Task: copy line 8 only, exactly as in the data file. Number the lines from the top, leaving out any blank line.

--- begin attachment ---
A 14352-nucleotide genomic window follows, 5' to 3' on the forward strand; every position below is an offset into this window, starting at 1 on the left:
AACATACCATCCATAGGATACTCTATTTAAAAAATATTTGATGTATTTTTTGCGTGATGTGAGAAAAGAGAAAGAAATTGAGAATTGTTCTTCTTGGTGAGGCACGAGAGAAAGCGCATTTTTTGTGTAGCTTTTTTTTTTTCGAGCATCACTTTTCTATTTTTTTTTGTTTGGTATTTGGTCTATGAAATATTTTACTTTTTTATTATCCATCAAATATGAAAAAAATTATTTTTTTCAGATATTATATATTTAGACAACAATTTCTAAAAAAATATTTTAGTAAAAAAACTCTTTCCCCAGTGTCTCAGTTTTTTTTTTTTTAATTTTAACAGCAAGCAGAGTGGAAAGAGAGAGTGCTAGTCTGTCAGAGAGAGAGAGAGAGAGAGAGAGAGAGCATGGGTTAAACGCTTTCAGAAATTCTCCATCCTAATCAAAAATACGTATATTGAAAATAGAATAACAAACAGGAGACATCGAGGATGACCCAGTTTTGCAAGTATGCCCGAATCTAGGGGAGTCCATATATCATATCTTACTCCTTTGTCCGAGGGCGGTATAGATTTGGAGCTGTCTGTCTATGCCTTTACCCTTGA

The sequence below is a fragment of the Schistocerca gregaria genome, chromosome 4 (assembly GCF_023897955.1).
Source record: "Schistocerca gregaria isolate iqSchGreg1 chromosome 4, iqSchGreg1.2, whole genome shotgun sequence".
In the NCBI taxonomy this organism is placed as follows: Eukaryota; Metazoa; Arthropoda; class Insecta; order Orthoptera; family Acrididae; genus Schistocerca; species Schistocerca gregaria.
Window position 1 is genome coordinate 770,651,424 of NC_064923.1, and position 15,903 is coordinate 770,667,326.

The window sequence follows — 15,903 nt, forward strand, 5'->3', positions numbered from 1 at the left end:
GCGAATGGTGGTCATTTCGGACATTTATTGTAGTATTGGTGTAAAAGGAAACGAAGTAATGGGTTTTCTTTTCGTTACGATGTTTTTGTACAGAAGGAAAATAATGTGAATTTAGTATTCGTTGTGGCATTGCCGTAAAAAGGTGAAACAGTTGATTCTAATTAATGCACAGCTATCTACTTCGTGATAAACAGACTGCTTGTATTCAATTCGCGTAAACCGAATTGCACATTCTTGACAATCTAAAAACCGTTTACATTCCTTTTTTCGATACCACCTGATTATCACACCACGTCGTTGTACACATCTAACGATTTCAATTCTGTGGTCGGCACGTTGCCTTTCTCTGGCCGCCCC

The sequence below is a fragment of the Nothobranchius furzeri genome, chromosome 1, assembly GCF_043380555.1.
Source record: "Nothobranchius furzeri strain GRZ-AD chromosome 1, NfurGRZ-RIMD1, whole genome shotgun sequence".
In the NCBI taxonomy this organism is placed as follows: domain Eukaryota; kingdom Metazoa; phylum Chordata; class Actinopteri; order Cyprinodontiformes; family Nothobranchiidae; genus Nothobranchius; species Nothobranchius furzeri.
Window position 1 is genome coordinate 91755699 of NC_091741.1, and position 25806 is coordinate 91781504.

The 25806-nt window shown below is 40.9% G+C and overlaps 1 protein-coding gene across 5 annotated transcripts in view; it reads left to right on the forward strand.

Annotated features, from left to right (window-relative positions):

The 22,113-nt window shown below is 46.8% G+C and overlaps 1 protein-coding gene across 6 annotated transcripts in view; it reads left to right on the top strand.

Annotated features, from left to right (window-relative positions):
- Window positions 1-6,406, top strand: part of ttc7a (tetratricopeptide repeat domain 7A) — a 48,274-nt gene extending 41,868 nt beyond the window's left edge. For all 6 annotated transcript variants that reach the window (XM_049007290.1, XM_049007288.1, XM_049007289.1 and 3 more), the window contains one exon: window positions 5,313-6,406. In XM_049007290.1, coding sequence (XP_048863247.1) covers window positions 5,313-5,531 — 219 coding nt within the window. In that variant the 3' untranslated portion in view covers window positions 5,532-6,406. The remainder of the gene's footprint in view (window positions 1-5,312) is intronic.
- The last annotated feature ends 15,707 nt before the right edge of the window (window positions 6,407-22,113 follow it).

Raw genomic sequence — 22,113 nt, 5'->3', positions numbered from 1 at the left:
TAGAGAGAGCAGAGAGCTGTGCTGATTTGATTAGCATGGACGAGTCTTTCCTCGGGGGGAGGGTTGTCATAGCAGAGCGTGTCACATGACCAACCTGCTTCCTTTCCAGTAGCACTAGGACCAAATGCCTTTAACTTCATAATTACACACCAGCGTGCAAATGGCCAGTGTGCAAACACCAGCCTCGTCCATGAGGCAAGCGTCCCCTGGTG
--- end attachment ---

GCGAATGGTGGTCATTTCGGACATTTATTGTAGTATTGGTGTAAAAGGAAACGAAGTAATGGGTTTTCTTTTCGTTACGATGTTTTTGTACAGAAGGAAAATAATGTGAATTTAGTATTCGTTGTGGCATTGCCGTAAAAAGGTGAAACAGTTGATTCTAATTAATGCACAGCTATCTACTTCGTGATAAACAGACTGCTTGTATTCAATTCGCGTAAACCGAATTGCACATTCTTGACAATCTAAAAACCGTTTACATTCCTTTTTTCGATACCACCTGATTATCACACCACGTCGTTGTACACATCTAACGATTTCAATTCTGTGGTCGGCACGTTGCCTTTCTCTGGCCGCCCC